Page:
Attractive property is in great demand in São Paulo. Historic buildings are being razed at an unrelenting rate to make way for new, lucrative high-rises.
Meanwhile, the house on Rua Marília, dating back to 1915, is one of the last historic brick buildings in the area. Modest in its proportions but rich in detail, it has already undergone several renovations. Instead of opting for the economically attractive route of demolishing the former residential building, the architects and the owner of the site agreed to preserve the structure.
“With Marília we had the opportunity to create a project respecting the history, the material, the environment and the surrounding. To guarantee that the project is very flexible, we laid out the whole infrastructure on the outside,” emphasizes the architect.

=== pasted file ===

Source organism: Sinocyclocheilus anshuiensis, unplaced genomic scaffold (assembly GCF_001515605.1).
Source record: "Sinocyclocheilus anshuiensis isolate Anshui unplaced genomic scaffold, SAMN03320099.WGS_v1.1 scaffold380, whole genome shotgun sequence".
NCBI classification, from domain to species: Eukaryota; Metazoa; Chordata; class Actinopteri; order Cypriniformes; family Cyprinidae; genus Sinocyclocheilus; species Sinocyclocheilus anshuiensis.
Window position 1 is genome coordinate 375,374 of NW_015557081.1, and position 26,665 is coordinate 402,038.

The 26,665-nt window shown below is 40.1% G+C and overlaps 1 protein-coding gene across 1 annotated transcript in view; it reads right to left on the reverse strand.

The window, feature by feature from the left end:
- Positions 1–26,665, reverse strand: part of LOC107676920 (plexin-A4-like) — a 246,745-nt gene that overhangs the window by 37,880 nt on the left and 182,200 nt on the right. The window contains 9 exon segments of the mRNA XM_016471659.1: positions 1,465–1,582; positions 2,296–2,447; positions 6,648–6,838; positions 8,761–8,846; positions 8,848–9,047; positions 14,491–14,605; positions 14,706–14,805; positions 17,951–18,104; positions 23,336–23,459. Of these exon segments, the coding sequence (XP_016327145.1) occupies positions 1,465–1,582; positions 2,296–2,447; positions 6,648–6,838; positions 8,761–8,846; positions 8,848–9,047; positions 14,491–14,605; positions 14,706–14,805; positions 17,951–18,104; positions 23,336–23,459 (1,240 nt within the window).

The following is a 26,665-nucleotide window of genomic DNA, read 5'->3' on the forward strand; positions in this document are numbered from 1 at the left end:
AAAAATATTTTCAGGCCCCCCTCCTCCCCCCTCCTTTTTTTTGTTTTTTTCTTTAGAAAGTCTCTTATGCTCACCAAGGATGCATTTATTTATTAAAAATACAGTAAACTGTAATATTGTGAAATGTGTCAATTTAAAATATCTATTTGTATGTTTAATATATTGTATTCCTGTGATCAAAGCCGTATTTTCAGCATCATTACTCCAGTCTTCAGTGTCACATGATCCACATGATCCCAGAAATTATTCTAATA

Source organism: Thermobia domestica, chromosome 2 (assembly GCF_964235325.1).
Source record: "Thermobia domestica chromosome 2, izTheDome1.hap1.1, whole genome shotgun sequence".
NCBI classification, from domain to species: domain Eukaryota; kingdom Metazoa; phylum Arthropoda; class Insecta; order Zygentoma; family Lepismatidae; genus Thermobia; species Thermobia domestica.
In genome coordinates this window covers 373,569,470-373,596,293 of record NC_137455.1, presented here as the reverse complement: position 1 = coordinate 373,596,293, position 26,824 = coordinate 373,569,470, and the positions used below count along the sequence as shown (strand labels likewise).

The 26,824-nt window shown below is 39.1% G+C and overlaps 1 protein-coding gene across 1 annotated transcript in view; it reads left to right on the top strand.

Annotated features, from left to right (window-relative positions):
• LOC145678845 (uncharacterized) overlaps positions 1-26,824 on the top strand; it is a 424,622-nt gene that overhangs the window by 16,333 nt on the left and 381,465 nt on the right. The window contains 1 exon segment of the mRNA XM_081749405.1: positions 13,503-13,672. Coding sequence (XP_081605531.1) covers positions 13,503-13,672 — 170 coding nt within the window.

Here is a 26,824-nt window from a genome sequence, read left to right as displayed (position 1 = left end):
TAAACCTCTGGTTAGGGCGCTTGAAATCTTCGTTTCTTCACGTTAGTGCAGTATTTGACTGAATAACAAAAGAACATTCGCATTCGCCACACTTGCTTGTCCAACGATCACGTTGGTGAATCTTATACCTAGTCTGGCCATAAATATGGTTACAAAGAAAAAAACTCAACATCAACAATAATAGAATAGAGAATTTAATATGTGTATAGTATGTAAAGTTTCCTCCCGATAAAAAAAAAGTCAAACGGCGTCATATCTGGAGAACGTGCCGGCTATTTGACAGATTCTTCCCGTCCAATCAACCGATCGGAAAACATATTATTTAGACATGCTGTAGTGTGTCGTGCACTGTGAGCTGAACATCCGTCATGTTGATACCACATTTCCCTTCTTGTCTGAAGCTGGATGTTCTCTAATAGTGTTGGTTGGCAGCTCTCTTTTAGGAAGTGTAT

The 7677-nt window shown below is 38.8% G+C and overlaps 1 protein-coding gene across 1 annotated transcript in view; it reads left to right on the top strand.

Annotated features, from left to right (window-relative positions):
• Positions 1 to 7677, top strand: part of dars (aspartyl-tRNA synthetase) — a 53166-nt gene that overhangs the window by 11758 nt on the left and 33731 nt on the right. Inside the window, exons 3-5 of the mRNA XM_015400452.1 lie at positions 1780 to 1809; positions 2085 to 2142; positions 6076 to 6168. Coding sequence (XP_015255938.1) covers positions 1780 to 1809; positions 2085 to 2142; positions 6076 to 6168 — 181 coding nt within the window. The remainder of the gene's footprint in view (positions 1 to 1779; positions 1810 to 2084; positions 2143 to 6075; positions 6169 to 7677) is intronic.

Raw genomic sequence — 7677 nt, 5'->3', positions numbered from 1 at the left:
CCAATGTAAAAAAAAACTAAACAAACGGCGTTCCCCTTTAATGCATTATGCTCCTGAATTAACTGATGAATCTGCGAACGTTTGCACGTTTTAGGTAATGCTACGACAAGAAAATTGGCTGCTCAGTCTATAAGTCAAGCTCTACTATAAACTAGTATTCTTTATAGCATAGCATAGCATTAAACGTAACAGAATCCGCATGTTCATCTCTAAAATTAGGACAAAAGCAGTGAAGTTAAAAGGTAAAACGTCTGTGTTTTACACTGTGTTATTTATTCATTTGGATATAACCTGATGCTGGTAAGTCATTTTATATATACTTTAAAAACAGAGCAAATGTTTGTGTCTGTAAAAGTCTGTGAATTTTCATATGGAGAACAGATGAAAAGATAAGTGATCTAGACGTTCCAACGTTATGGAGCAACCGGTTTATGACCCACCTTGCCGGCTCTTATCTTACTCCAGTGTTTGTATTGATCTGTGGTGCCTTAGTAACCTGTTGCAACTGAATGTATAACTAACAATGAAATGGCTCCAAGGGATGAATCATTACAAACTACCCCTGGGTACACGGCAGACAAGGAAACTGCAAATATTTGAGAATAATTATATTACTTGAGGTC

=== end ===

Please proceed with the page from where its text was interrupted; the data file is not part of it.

Initially, nothing indicates a revitalization; only at second glance, the house reveals its new life through steel structures and a new room layout. While the outer walls stayed as they were, the interior of the house was completely gutted to adapt it to its new use. Looking almost like an art installation, this unusual revitalization is a clever and efficient method of expanding the existing building and making it compliant with current building codes. It sets an example of self-conscious dealing with historic buildings and makes a contribution to preserving cultural heritage.